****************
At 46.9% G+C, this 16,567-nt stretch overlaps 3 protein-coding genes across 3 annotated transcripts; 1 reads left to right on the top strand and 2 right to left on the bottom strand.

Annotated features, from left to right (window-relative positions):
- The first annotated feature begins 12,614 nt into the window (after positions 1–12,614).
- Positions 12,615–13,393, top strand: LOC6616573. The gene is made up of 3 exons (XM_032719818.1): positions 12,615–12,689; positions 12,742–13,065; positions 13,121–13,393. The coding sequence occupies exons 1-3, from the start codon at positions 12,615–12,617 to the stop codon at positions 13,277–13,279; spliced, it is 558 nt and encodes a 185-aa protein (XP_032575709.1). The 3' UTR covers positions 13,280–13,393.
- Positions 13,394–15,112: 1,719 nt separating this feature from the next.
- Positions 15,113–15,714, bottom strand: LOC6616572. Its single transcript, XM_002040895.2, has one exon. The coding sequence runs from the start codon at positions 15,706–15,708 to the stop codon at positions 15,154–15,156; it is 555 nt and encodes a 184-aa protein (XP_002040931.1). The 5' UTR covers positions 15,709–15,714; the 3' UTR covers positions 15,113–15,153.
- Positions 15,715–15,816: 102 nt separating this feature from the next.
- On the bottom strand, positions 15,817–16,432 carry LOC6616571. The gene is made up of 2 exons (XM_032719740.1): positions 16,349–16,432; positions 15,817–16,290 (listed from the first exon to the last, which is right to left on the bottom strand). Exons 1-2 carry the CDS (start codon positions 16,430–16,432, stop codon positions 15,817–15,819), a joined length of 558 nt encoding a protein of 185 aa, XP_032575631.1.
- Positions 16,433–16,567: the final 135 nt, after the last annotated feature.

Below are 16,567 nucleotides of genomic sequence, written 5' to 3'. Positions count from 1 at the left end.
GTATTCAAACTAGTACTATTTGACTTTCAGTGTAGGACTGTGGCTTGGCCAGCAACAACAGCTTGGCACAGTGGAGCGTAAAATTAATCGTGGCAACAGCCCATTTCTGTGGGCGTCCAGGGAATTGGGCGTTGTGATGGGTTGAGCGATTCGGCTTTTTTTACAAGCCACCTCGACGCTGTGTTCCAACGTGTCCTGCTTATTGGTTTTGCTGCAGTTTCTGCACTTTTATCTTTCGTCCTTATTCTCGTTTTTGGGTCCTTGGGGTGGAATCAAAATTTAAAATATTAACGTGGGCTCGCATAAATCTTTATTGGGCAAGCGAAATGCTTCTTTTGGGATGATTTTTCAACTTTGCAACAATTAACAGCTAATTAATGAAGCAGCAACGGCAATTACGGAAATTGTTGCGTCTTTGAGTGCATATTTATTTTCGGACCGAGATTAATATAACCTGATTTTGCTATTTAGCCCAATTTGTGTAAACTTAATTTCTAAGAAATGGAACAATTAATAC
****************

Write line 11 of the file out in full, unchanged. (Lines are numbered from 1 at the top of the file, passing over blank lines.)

GTATTCAAACTAGTACTATTTGACTTTCAGTGTAGGACTGTGGCTTGGCCAGCAACAACAGCTTGGCACAGTGGAGCGTAAAATTAATCGTGGCAACAGCCCATTTCTGTGGGCGTCCAGGGAATTGGGCGTTGTGATGGGTTGAGCGATTCGGCTTTTTTTACAAGCCACCTCGACGCTGTGTTCCAACGTGTCCTGCTTATTGGTTTTGCTGCAGTTTCTGCACTTTTATCTTTCGTCCTTATTCTCGTTTTTGGGTCCTTGGGGTGGAATCAAAATTTAAAATATTAACGTGGGCTCGCATAAATCTTTATTGGGCAAGCGAAATGCTTCTTTTGGGATGATTTTTCAACTTTGCAACAATTAACAGCTAATTAATGAAGCAGCAACGGCAATTACGGAAATTGTTGCGTCTTTGAGTGCATATTTATTTTCGGACCGAGATTAATATAACCTGATTTTGCTATTTAGCCCAATTTGTGTAAACTTAATTTCTAAGAAATGGAACAATTAATAC